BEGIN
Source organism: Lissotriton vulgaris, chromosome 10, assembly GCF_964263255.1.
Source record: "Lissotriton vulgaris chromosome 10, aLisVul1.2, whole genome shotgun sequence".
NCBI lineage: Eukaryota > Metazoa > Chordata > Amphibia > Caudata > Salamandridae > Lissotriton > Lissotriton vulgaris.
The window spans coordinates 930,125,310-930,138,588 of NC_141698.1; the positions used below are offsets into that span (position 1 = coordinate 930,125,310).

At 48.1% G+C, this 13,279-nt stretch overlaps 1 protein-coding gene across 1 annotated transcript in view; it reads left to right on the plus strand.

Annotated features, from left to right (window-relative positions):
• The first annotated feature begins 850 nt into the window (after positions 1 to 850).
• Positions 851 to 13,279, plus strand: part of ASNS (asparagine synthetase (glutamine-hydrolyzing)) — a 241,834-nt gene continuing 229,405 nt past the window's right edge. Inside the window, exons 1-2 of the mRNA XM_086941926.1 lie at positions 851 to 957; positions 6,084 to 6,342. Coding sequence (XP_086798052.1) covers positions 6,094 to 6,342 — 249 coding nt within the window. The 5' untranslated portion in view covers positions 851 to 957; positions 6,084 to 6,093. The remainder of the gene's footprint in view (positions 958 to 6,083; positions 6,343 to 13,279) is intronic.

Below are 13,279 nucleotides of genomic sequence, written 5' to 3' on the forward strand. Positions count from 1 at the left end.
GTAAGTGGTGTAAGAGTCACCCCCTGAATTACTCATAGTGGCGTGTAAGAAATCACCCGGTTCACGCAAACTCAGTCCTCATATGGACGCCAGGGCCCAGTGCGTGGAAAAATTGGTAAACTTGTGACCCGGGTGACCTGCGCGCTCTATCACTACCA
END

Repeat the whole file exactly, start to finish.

Source organism: Lissotriton vulgaris, chromosome 10, assembly GCF_964263255.1.
Source record: "Lissotriton vulgaris chromosome 10, aLisVul1.2, whole genome shotgun sequence".
NCBI lineage: Eukaryota > Metazoa > Chordata > Amphibia > Caudata > Salamandridae > Lissotriton > Lissotriton vulgaris.
The window spans coordinates 930,125,310-930,138,588 of NC_141698.1; the positions used below are offsets into that span (position 1 = coordinate 930,125,310).

At 48.1% G+C, this 13,279-nt stretch overlaps 1 protein-coding gene across 1 annotated transcript in view; it reads left to right on the plus strand.

Annotated features, from left to right (window-relative positions):
• The first annotated feature begins 850 nt into the window (after positions 1 to 850).
• Positions 851 to 13,279, plus strand: part of ASNS (asparagine synthetase (glutamine-hydrolyzing)) — a 241,834-nt gene continuing 229,405 nt past the window's right edge. Inside the window, exons 1-2 of the mRNA XM_086941926.1 lie at positions 851 to 957; positions 6,084 to 6,342. Coding sequence (XP_086798052.1) covers positions 6,094 to 6,342 — 249 coding nt within the window. The 5' untranslated portion in view covers positions 851 to 957; positions 6,084 to 6,093. The remainder of the gene's footprint in view (positions 958 to 6,083; positions 6,343 to 13,279) is intronic.

Below are 13,279 nucleotides of genomic sequence, written 5' to 3' on the forward strand. Positions count from 1 at the left end.
GTAAGTGGTGTAAGAGTCACCCCCTGAATTACTCATAGTGGCGTGTAAGAAATCACCCGGTTCACGCAAACTCAGTCCTCATATGGACGCCAGGGCCCAGTGCGTGGAAAAATTGGTAAACTTGTGACCCGGGTGACCTGCGCGCTCTATCACTACCA